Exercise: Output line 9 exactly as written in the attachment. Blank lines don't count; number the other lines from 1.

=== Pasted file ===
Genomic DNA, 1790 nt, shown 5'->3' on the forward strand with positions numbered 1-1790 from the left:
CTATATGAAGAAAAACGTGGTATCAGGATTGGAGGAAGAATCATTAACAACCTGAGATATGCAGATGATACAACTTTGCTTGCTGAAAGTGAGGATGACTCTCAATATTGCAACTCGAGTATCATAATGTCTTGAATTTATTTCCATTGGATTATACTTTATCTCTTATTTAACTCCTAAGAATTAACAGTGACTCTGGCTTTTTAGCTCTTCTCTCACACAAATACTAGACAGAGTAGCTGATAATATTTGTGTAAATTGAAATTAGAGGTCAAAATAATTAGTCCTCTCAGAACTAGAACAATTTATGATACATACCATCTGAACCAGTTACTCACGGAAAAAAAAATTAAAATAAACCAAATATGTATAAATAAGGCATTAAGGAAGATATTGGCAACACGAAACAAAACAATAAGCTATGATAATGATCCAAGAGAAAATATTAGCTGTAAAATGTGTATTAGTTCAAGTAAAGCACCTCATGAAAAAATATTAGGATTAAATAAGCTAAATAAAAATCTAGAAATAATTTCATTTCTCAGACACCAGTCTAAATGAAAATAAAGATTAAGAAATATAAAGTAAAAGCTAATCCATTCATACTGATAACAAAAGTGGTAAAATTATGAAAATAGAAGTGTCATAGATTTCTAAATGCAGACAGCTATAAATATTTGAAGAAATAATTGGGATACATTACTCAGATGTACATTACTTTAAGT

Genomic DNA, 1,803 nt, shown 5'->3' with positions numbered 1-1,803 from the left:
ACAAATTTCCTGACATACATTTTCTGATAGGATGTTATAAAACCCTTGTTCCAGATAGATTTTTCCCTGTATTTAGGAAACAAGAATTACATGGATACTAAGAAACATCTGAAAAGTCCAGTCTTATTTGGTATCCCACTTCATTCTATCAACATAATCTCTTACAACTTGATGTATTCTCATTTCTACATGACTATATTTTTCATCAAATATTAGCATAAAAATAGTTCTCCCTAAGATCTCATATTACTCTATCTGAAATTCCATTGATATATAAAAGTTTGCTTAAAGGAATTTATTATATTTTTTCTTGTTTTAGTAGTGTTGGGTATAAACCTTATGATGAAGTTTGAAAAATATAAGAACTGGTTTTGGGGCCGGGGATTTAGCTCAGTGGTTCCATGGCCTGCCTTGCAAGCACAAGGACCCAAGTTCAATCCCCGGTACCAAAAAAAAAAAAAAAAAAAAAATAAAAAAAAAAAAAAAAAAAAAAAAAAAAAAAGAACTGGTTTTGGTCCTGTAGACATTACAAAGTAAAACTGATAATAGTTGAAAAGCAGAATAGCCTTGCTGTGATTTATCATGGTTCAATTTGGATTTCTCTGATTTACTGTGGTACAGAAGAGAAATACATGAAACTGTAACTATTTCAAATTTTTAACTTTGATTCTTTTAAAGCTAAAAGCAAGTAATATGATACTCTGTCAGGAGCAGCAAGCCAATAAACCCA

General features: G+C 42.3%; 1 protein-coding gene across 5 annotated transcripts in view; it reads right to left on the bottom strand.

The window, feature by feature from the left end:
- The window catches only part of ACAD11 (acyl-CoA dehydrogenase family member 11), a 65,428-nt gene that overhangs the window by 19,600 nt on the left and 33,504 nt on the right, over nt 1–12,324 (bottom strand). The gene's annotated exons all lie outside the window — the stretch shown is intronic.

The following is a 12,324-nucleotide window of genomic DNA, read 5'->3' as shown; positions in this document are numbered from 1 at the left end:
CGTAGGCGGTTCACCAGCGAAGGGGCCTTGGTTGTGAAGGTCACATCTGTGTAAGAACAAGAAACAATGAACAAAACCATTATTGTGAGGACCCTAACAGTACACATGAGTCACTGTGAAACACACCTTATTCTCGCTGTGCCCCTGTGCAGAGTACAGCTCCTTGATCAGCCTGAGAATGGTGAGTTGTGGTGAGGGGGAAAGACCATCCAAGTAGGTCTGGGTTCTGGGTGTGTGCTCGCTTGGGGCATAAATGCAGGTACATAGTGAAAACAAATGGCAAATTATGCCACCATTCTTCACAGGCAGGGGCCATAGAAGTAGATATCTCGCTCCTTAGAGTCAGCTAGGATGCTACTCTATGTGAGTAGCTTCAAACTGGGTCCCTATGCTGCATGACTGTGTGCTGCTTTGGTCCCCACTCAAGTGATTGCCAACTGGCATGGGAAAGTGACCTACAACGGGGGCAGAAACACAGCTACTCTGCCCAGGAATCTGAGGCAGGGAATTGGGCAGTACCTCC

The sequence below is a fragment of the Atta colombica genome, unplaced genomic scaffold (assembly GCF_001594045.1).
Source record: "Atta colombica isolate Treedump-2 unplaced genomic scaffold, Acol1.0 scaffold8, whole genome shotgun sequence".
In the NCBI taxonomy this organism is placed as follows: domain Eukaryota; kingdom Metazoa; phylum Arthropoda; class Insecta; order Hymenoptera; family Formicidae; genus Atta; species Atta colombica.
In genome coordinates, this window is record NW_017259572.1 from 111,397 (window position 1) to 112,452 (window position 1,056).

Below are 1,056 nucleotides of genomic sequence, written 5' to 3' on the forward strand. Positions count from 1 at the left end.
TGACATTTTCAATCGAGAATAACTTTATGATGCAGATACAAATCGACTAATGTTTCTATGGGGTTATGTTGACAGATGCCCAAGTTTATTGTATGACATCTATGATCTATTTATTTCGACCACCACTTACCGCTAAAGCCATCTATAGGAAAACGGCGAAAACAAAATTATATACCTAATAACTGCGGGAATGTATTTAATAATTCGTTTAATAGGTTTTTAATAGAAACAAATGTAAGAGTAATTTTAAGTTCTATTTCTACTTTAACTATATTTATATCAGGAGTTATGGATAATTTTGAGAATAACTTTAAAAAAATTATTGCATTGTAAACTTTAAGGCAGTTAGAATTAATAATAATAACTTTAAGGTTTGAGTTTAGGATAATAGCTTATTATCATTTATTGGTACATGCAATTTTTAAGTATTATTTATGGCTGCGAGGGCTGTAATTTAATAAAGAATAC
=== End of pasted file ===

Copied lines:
CGTAGGCGGTTCACCAGCGAAGGGGCCTTGGTTGTGAAGGTCACATCTGTGTAAGAACAAGAAACAATGAACAAAACCATTATTGTGAGGACCCTAACAGTACACATGAGTCACTGTGAAACACACCTTATTCTCGCTGTGCCCCTGTGCAGAGTACAGCTCCTTGATCAGCCTGAGAATGGTGAGTTGTGGTGAGGGGGAAAGACCATCCAAGTAGGTCTGGGTTCTGGGTGTGTGCTCGCTTGGGGCATAAATGCAGGTACATAGTGAAAACAAATGGCAAATTATGCCACCATTCTTCACAGGCAGGGGCCATAGAAGTAGATATCTCGCTCCTTAGAGTCAGCTAGGATGCTACTCTATGTGAGTAGCTTCAAACTGGGTCCCTATGCTGCATGACTGTGTGCTGCTTTGGTCCCCACTCAAGTGATTGCCAACTGGCATGGGAAAGTGACCTACAACGGGGGCAGAAACACAGCTACTCTGCCCAGGAATCTGAGGCAGGGAATTGGGCAGTACCTCC